Considering the nature of most of my projects, I suppose I did train for translation. I mostly translate medical reports that were written by physicians to be read by physicians. It makes a big difference if it was translated by a native-language physician. It's a small niche, I know, but it's big enough for me.

I really enjoy the work and I can work it around my schedule. Also, it's very portable which allows one to travel without loosing income. I think most people would love to push buttons for a living from anywhere with a WiFi signal!


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Colin Ryan  Identity Verified
Local time: 03:06
Italian to English
+ ...
If you can't do it, then translate it... Jul 22, 2007

My degree is in computer applications and I am now doing another degree in linguistics.
I use PROZ for the same reason that qualified translators use it, i.e. to help with translations and to network etc. (And to suggest quick polls... I'm addicted.)
Yes, I translate, around 80% of my work comes from translations. The rest is language teaching.

To answer your question about why I'm not working in computing: when I studied computer applications, it was way back in the 1980s. Back then, at least in Ireland, computers were still something of a "black art" and it was immensely appealing to spotty youngsters who wore spectacles and liked Star Trek. I loved playing with computers, and I did well at university.

After graduating, I got a job as a programmer. And then everything changed... the reality of software development is that 99% of it is excruciatingly boring. And my degree really didn't prepare me for it; I am still not aware of any computing qualification that presents its students with the single most common real-world problem in the computer industry - modifying a program that someone else has written. It's staggering, really!

So anyway, I spent ten really unhappy years as a software engineer, hating every minute of it but enjoying the money very much. It was a gilded prison. Finally I couldn't stand it any more and I dumped everything and went to Italy to teach English. The money was awful - I've met TEFL teachers who were living in tents! - and I was expecting to live like a pauper forever. Then as my Italian improved, people sent me translation work, and I discovered that I was really good at that, because I liked writing. I had tried to write (i.e. create) before, but I discovered that I wasn't very good at that sort of writing, because I don't have a great imagination: my writing skills are all low-level. I just like playing with words, so translating and editing is perfect for me because someone else goes to all the trouble of actually creating the text, which means I can devote all my time to "rewriting" it.

And now, three years into my translating career, I find that the money isn't bad, either. If I was a programmer I would be earning a lot more, there's no doubt about that. But I'd be miserable.

I hope this has helped you.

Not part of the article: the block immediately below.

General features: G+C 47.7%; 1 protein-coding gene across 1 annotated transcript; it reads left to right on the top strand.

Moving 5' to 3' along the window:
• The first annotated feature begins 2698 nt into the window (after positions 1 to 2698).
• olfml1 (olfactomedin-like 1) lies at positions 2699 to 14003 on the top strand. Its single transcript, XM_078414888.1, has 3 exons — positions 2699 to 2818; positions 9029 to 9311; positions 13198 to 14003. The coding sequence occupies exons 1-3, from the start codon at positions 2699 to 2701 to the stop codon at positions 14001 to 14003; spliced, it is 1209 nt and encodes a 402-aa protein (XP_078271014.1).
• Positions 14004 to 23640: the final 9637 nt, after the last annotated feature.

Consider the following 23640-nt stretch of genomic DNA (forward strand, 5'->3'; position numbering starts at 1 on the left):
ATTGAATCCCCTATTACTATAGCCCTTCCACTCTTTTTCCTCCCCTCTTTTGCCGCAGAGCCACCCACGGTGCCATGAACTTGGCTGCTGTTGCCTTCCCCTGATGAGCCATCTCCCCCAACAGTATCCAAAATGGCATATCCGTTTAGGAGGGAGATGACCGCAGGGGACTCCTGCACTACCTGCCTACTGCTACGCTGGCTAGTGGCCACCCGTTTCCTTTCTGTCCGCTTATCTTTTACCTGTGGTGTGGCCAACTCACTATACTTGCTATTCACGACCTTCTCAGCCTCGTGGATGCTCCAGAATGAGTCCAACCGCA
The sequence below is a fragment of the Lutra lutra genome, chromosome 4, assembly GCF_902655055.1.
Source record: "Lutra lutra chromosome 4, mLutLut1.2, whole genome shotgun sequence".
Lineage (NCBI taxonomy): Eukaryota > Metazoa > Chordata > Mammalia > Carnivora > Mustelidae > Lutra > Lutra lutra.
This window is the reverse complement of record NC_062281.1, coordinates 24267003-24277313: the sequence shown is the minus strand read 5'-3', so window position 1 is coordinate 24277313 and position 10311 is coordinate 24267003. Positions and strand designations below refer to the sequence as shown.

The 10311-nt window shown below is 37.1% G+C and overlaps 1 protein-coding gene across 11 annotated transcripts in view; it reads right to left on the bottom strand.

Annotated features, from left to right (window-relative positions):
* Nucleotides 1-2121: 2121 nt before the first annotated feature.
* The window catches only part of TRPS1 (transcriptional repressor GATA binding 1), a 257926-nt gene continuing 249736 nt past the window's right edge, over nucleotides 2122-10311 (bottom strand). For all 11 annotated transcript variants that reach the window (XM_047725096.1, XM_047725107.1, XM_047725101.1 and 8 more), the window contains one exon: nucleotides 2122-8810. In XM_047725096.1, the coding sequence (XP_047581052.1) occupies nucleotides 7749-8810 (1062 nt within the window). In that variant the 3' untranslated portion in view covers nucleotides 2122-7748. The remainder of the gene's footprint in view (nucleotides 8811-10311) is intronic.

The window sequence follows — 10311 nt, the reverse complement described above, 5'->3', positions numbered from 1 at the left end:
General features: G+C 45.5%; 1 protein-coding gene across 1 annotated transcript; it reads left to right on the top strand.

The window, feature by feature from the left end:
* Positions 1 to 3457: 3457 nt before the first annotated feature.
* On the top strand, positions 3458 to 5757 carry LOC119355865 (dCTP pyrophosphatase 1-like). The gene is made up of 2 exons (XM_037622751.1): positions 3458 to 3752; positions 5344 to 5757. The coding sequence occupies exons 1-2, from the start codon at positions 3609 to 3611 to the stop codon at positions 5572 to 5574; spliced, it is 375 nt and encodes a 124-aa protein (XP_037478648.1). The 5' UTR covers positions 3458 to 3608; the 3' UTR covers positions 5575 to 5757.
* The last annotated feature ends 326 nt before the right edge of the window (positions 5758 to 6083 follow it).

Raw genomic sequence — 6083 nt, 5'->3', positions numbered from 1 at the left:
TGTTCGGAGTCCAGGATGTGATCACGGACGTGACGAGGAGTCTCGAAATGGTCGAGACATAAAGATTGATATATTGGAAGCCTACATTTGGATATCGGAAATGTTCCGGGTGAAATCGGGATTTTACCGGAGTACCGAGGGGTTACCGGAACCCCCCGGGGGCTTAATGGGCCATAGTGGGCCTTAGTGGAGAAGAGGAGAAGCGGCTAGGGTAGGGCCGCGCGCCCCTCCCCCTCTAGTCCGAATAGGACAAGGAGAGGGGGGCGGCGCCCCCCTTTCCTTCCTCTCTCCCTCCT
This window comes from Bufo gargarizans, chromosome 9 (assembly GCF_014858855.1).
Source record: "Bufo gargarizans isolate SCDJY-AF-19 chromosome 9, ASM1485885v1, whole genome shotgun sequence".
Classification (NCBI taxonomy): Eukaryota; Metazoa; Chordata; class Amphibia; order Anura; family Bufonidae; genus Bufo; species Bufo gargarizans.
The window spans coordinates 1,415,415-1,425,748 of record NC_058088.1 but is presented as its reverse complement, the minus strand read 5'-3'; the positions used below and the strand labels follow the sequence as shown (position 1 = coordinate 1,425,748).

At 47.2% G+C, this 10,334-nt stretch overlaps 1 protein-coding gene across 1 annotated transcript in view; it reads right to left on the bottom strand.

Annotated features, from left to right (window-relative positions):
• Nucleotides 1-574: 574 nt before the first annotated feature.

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Steven Capsuto  Identity Verified
United States
Local time: 22:06
Spanish to English
+ ...
Degrees versus professions Jul 22, 2007

On my first day of college, the Dean told us that in the United States, 80% of college graduates end up working in a field unrelated to their degree. His suggestion, therefore, was to study things we found interesting and challenging.

I followed his suggestion and studied something fun but "useless": languages. I then worked for 14 years as an information technology specialist, with translating as a comparatively minor sideline.

In much of the world, and certainly in Europe and Latin America, there is a cultural link between degree and profession. I see this when I translate university diplomas: where the wording on a U.S. diploma might describe it as "a degree in Economics," the equivalent diplomas in many countries say "degree as an Economist."

In the U.S. and, I believe, in Canada, there is much more career flexibility than elsewhere, so someone with a J.D. or an M.D. could plausibly wind up as a farmer, business executive, or translator, and it would surprise no one.

[Edited at 2007-07-22 14:50]


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Christine Andersen  Identity Verified
Denmark
Local time: 03:06
Member (2003)
Danish to English
+ ...
Translation was a subsidiary subject... Jul 22, 2007

a) I translate profesionally full time.

b) I trained as a technical librarian, (B.SC Information Science in those days) with German as a subsidiary subject.

Then I moved to Denmark and could not get a job as a librarian, especially as I did not speak Danish. When I had learnt the language, jobs were still hard to find, so I took what I could get and trained at night school in French and German, then finally landed a job with a translation agency.

I have a postgraduate diploma in translation (Danish to English) and keep working at CPD - and it is the best job I've ever had. I reckon to keep going until I retire, which by now is not too far ahead, but ask me again in 10 years!